10 Questions with L.J. Sellers, bestselling author of provocative mysteries and thrillers
1. What was your inspiration for Detective Jackson?
Jackson is a composite of the first two detectives I interviewed, with a little of my husband plus some imagination thrown in. It’s easy for police officers to become bitter and cynical, but the good ones fight against it. I purposefully didn’t want Jackson to be the typical cop that you see in so much crime fiction: alcoholic, bitter, lonely, and dysfunctional. So I wrote about a stable, good-hearted family man who struggles with all the same things we do: divorce, financial troubles, and family issues. Readers have responded very well to the character, and I get emails every day from people who urge me to write faster so they can get their next dose of Jackson.
2. Are there any dangers or tricks to setting your stories in a real place?
I try to keep my stories as realistic as possible and include real places, but the danger is that those establishments might be unhappy if they think they’re not portrayed fairly. So with any place or situation that has a negative connotation, such as a connection to a crime, I use a fictional representative. I also consider the establishment itself and whether it’s likely to sue me just for using its name, then I err on the side of caution.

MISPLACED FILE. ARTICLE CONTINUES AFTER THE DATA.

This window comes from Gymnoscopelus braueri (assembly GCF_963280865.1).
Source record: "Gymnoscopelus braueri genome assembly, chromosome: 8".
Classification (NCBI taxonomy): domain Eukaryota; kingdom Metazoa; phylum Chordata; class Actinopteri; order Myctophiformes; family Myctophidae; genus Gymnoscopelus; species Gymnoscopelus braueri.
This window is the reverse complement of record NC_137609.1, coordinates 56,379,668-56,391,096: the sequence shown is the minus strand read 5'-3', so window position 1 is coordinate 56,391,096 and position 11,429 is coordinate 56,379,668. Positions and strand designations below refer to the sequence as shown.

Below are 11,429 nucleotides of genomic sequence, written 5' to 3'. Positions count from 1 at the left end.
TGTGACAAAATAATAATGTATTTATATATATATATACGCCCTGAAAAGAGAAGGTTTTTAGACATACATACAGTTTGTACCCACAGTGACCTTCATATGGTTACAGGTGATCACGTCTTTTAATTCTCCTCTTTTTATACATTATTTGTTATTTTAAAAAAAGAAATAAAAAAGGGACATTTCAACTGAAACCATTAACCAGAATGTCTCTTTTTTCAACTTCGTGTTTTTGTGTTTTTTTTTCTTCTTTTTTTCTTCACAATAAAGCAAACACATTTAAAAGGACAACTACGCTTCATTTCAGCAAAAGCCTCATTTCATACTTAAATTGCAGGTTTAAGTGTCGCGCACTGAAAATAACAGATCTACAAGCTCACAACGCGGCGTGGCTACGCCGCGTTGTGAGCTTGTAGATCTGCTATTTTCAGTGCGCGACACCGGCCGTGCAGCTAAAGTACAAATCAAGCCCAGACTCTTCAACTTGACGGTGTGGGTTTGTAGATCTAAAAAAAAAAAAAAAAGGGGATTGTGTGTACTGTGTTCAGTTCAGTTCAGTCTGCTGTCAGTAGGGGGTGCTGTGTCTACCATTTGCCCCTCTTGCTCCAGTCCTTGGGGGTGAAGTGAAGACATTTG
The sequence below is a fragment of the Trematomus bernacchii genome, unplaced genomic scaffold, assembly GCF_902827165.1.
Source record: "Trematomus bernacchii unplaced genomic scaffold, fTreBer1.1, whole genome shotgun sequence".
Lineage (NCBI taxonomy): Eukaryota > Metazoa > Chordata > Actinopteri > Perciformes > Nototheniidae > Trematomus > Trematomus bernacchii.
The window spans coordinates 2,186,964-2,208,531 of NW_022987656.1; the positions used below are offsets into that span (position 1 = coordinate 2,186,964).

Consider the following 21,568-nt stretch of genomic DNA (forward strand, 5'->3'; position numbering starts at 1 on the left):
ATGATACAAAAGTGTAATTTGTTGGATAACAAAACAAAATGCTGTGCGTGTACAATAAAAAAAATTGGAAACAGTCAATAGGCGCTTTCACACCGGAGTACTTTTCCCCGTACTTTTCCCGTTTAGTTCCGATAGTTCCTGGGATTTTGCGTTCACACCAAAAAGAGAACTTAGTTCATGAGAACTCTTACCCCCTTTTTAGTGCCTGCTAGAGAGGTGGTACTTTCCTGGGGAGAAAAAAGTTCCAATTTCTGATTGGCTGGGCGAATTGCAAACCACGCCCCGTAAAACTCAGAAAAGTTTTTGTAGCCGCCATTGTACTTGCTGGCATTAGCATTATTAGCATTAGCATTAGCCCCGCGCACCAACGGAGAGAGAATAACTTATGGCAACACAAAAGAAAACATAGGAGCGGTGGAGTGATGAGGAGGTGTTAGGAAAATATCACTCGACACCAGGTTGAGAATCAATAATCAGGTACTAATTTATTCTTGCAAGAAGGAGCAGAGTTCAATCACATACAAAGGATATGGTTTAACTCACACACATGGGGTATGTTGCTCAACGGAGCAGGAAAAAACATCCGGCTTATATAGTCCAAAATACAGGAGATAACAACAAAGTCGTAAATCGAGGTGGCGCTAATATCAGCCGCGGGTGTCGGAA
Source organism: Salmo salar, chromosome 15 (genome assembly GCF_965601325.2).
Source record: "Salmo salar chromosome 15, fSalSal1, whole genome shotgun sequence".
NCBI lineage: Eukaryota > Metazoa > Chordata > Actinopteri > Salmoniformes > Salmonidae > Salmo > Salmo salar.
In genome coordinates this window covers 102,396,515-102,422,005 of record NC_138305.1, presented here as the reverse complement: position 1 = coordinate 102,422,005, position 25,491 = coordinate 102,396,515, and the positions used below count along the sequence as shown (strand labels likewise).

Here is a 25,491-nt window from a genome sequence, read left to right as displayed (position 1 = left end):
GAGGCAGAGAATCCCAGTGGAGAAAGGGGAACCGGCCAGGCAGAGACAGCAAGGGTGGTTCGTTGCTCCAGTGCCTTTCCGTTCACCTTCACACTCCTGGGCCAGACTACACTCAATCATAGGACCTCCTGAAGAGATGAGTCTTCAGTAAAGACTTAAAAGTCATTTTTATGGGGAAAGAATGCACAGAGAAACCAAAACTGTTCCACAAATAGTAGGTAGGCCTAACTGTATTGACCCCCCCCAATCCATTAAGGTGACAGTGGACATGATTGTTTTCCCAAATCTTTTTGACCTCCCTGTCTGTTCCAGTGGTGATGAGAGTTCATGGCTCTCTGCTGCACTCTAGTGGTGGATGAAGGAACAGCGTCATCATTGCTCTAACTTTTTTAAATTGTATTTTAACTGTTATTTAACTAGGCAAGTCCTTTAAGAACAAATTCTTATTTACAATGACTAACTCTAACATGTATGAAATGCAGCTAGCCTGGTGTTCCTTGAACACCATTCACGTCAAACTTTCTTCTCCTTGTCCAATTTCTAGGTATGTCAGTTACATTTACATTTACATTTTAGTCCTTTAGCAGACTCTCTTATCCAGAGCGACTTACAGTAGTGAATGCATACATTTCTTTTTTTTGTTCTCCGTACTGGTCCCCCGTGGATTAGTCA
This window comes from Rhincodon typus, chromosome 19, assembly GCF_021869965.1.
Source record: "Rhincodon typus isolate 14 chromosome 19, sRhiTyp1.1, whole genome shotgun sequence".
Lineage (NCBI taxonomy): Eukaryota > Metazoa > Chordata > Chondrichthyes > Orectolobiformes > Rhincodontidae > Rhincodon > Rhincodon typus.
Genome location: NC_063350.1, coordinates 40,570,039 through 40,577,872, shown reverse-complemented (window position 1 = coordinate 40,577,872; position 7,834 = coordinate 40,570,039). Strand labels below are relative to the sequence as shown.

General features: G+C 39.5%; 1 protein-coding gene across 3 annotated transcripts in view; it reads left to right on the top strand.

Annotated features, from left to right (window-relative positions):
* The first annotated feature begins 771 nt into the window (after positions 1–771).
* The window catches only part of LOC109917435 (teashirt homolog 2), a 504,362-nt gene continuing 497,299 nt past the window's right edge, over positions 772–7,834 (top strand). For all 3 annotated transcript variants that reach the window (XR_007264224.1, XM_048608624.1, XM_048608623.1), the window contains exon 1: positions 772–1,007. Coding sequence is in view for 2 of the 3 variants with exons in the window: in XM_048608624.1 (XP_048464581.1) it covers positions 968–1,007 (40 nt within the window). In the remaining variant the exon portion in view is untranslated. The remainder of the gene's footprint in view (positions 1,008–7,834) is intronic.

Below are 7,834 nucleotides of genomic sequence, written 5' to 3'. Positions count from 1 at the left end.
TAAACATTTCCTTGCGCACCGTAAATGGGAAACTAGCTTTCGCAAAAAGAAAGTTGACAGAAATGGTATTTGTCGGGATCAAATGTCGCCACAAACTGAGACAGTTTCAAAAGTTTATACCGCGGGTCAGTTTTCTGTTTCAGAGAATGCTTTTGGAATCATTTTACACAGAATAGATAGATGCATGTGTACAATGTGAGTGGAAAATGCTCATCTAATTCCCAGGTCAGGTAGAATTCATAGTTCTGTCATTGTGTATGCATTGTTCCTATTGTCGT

3. Dying for Justice is your highest rated book, at #2 on Kindle’s police procedural list. What was your motivation for writing it?
This story sprang from an interesting combination of driving factors. My first goal was to write another story that my loyal readers would love. Although Dying for Justice is the fifth book in the Detective Jackson series, it also features Detective Lara Evans, one of Jackson’s taskforce members. At the time I conceptualized the story, I was considering giving up the Jackson series, which was failing because of my small publisher. I thought I would start a new series, with Evans as the main protagonist and Jackson as a sidekick, so I could pitch it to new publishers and keep my readers happy too. Then everything changed, and I set the story aside to save my career. When I came back to it, I still liked the plot well enough to write it, but I beefed up Jackson’s role.